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  • Unidirectional relation
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For unidirectional relations no annotations at all are necessary for re motion to automate the mapping to the database in a meaningful way. re-motion simply takes a .NET declaration in the Person class like

Location Location { get; set; }

to mean "there is a unidirectional relationship between Person and Location", and there will be a foreign key in the Person table to its Location row in the Location table. Things are not as easy for bidirectional relationships, as we will see shortly.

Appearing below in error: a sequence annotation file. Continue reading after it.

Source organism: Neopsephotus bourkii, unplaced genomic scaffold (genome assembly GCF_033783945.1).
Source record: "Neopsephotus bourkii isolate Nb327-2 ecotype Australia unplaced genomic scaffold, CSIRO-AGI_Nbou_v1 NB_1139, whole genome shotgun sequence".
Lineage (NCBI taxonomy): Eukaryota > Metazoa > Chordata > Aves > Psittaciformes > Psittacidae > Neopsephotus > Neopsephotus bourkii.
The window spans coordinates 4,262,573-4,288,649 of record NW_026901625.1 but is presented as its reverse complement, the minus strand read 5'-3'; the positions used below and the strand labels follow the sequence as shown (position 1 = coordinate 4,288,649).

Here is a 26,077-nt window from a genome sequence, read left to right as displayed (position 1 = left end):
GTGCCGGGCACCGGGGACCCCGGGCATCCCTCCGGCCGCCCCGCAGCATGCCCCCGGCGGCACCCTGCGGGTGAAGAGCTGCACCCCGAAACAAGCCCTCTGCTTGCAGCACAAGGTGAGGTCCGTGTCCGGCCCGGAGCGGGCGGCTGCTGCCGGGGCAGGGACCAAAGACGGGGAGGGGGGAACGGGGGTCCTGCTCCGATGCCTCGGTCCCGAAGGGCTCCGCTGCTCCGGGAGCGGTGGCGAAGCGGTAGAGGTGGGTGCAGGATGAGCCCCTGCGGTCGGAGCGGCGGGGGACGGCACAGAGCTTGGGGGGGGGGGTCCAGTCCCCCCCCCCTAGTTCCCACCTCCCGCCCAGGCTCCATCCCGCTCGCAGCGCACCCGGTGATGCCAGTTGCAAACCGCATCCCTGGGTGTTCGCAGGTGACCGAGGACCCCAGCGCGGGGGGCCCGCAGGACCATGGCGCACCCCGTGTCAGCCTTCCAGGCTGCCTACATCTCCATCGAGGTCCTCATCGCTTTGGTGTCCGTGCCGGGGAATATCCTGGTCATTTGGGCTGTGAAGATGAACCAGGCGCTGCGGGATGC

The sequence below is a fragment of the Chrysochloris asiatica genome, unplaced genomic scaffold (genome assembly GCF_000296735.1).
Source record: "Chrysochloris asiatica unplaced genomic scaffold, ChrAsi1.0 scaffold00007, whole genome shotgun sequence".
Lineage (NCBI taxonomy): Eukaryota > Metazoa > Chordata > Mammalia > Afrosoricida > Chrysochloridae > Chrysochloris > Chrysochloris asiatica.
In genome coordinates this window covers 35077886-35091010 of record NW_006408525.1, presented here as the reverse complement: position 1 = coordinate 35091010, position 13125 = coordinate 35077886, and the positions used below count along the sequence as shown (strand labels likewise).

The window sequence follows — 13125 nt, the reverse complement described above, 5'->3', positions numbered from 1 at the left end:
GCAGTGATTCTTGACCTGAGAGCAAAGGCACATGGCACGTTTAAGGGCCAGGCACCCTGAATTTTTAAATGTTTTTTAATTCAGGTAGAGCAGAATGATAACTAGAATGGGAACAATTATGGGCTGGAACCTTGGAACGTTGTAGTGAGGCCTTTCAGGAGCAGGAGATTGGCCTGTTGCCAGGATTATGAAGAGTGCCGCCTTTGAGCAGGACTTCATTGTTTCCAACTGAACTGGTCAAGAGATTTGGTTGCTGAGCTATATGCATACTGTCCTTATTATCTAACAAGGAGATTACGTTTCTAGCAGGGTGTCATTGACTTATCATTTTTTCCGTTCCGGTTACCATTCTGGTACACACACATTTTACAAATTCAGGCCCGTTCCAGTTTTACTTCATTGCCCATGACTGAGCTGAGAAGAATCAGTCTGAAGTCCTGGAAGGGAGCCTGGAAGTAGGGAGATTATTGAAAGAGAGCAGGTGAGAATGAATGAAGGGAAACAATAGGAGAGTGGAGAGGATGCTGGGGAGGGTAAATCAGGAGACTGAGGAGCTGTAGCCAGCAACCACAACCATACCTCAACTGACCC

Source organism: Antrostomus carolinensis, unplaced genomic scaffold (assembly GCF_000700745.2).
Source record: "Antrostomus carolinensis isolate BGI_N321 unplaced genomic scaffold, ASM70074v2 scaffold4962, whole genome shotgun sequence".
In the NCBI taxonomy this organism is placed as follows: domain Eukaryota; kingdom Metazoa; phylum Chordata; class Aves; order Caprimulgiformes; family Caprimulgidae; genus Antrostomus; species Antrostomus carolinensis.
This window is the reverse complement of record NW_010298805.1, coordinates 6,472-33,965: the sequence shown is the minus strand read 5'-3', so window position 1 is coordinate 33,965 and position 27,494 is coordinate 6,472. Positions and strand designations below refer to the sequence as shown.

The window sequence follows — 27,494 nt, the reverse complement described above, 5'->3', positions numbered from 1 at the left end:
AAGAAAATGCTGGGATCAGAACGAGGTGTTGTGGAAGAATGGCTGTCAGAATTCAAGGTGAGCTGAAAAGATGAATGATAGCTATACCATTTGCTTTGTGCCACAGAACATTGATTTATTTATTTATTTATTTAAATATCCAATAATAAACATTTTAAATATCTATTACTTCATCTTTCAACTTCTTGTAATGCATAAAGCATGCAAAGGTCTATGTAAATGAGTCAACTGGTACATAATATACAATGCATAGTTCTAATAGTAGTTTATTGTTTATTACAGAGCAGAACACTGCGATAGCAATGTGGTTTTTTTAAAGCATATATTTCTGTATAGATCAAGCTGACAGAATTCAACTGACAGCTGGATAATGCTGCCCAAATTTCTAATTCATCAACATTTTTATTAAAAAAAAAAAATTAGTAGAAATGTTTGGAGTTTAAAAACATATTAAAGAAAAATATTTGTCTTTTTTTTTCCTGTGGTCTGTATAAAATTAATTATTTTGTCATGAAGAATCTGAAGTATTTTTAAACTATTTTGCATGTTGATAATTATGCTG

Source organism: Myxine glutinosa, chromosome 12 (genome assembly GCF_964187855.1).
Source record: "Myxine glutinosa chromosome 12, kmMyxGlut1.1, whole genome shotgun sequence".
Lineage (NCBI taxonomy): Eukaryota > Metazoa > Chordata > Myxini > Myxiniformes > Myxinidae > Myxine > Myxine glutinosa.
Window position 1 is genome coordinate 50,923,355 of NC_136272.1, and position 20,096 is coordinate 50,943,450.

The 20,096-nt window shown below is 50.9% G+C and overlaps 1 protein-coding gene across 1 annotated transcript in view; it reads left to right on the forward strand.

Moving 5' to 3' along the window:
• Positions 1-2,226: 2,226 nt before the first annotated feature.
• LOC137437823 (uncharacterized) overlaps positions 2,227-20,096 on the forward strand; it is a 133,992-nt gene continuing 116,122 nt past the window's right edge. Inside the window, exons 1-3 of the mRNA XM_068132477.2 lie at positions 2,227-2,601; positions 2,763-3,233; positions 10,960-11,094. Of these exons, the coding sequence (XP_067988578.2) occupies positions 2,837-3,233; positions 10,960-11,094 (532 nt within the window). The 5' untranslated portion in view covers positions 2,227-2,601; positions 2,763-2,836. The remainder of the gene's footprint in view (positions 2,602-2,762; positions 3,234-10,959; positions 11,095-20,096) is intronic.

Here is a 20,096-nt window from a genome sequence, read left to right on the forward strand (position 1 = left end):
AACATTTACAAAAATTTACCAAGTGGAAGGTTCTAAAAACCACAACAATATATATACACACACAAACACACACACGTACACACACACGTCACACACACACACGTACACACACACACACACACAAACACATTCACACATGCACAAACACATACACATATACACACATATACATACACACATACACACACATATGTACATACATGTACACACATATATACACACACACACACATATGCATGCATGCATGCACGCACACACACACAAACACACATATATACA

If domain objects were not persisted in database tables we'd have difficulty finding all Person objects belonging to a given Location, because the .NET Location object can't be asked for it. Since domain objects are always persisted in a database, however, we can query the Person table for a given location and wrap up the query in a member function for the Location class. For bidirectional relations, re-motion generates such queries for keeping the .NET properties in sync with the database for you, and makes sure they work correctly at both ends of the relation. A unidirectional
relation, however, lacks this automation in the other direction, in this case the query for getting the persons belonging to a location.

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